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Digital Bruckheimer: Cameron Brown On Mercenaries 2
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Digital Bruckheimer: Cameron Brown On Mercenaries 2

April 17, 2008 Article Start Previous Page 6 of 9 Next

And so how do you handle story in the game, given that you're talking about wanting to not take away control, not wanting to deliver scripted things? I heard a lot about this coming out of GDC -- I get a lot of people talking to me about articles about, "Where is narrative going in gaming, and how can we shape it in a way that's compelling -- and not intrusive, but actually rewarding?"

CB: Right. You know what, I know... I'm really interested in seeing what the FarCry 2 guys are doing with that kind of stuff; definitely watching with interest. Our ambitions with Mercs, we tried to recognize what the core of the game is -- I think why people are attracted to the game, I don't think it's necessarily for an emergent narrative experience.

So the solution for Mercs 2 has been to keep it relatively simple, but give you a really compelling, easy-to-follow story. I'm kind-of a real dumbass when it comes to games. I'm a pretty good focus test for my own games, I think, because I emulate people who get confused by game stories -- which I think is most of us, to be honest.

So we've kept it relatively simple. You start out, and you meet the key bad guy in the game. You actually start out, in Mercs 2, working for this guy, and through a sequence of events that play out during the first act of the game, he becomes persona non grata -- he does something to you that really, really annoys you. Moving into the worst insult that you can level at a mercenary -- which is not paying you.

And so, the game is set up with a very simple kind-of overarching premise of, "Go and get this guy." And then we have -- obviously, you've got these factions that you're working with, and we've got a lot of really interesting factions that we've brought into this kind of fictionalized Venezuela. And so, by working with the factions, you're kind-of building up your resources, and uncovering clues, and bringing yourself closer and closer to this final showdown with this guy Solano who stiffed you in the beginning of the game.

Yeah, so, I'm not sure I can give you a crisp answer on exactly how we've done it, but it's really -- you know, we've kind of blended this merc's journey of going after this guy, with kind of half-accidentally, but half through just not carrying very much, kind of igniting this entire war in Venezuela, which, if you really take a step back and look at the story, turns out to be pretty much your fault. Not that you care, as a mercenary.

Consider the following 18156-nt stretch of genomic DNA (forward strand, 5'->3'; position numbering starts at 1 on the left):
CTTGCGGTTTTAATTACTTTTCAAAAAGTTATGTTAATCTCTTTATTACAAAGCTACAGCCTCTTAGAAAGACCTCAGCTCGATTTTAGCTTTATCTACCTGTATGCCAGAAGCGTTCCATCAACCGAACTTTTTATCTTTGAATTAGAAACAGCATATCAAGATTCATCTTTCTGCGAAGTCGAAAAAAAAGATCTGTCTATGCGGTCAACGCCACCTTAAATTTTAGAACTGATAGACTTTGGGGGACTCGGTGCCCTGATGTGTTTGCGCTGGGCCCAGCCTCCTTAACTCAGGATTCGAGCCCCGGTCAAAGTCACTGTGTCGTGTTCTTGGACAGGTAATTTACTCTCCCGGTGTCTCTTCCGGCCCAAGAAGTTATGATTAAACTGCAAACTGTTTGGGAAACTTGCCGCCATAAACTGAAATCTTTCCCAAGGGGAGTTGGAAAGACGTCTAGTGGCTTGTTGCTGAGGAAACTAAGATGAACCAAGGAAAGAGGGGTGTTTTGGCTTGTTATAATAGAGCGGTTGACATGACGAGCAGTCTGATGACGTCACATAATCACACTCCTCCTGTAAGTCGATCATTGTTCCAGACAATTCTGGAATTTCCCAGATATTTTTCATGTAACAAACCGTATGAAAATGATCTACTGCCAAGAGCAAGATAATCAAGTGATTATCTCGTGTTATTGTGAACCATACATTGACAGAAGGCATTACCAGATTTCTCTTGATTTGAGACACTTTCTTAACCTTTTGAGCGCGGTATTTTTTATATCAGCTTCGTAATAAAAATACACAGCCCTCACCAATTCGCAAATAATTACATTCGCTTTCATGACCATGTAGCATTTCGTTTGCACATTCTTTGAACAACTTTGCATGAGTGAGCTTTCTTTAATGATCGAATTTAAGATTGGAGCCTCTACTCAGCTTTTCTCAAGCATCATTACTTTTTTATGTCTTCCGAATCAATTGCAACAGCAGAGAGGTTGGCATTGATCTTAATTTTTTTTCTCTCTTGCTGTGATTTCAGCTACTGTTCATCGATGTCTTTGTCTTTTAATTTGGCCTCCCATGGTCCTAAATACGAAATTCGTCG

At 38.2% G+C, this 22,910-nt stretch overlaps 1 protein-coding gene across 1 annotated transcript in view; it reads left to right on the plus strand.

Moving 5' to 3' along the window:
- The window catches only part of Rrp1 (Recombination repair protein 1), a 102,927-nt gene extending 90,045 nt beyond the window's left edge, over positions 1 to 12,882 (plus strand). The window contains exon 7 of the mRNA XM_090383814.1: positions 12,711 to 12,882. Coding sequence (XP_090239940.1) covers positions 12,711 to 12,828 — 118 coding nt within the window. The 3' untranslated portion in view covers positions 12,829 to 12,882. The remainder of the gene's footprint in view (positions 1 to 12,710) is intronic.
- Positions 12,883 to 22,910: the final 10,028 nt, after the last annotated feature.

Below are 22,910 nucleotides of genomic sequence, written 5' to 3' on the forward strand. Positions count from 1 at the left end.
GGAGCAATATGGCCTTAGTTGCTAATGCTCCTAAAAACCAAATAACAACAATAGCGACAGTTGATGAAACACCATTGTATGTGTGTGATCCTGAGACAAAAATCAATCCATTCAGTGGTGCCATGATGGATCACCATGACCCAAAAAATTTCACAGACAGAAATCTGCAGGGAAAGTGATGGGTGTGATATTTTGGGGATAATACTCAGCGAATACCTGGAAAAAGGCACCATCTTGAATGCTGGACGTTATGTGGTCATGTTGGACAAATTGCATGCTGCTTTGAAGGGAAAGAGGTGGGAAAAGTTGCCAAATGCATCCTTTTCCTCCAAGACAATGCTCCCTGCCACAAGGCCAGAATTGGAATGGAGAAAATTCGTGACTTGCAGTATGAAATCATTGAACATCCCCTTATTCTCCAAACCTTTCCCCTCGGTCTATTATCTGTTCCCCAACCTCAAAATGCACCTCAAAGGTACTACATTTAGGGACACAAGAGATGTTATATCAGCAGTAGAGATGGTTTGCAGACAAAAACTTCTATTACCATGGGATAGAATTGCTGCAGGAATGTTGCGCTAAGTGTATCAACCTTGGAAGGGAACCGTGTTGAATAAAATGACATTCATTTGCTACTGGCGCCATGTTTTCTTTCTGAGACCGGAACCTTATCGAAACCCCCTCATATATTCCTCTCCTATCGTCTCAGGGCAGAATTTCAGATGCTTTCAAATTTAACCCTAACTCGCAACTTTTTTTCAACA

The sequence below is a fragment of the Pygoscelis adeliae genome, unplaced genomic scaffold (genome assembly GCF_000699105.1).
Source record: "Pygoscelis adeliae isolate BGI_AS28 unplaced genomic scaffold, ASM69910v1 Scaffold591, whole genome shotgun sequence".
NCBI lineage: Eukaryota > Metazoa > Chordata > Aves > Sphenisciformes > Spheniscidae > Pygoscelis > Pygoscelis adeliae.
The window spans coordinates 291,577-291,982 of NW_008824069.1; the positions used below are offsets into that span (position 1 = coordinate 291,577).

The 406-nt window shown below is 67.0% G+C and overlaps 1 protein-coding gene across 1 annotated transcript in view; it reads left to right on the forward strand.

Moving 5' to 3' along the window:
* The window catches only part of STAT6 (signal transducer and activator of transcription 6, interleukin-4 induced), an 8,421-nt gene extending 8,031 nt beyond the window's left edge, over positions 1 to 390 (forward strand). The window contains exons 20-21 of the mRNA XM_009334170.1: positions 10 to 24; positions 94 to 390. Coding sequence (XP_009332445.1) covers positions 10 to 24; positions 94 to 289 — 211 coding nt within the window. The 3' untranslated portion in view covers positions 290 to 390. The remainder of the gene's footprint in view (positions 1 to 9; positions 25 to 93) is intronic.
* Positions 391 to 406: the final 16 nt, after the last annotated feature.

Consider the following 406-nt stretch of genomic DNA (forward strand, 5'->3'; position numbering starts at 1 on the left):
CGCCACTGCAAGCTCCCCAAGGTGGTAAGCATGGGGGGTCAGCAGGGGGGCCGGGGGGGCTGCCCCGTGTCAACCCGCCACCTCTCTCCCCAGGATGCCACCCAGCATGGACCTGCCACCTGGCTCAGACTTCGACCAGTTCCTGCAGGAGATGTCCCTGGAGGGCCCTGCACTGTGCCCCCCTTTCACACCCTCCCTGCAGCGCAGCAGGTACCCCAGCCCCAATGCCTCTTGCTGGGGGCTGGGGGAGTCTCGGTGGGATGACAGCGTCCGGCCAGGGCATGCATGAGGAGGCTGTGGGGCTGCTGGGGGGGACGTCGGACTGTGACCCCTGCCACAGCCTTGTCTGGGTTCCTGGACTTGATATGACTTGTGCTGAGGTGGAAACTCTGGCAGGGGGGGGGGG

And so, there's all these -- the world becomes the resources that you can use to build yourself up and go after this guy. You have to play the game and tell me how we did in crossing the street.

A couple things that you said really interested me, but one of them is about delivery of narrative. How do you deliver narrative in your game? Is it through cutscenes, or, like, mission updates, or voice overs during gameplay?

CB: All of the above. There are some cutscenes in the game; we use a couple at the start of the game, really just to set, just to introduce the characters in a way that you'll understand. Introduce the world, and make sure that you follow what's going on. And then you go meet the various heads of the factions, and they'll give you contracts that you're going to do. So, those are presented to you as kind-of non-interactive sequences.

We don't do a lot of them, and honestly, I would say, the primary narrative vehicle for the game is the contracts that you do. So you take contracts from various clients in the game, and that varies from, you'll have very military objectives, like you're going to go level entire cities for the Chinese Army, or you've got to, sometimes it's more low-level but lucrative stuff like you're transporting, like, endangered parrots to these Caribbean pirates, or harvested human organs for these Caribbean pirates... So whatever it is you're doing, that is really the context of what you're doing, and why you're doing it, and who you're doing it for; it fills out the world and advances the story.

There are certain missions that are self-generated -- things that you do, not for a client, but you actually elect to do yourself, in part of your quest to get this guy Solano who screwed you. And those really advance the primary arc of the story. So, you know, you're getting key pieces of information, and key resources that you need in order to move forward.

And so a lot of that happens in the missions -- there are various things that you've got to acquire in order to track this guy down and then attack his [base] where he is. So that happens, actually, in the missions. So to answer your question directly, I would say I think the primary narrative device is the contracts themselves -- the gameplay that you do.

Article Start Previous Page 6 of 9 Next

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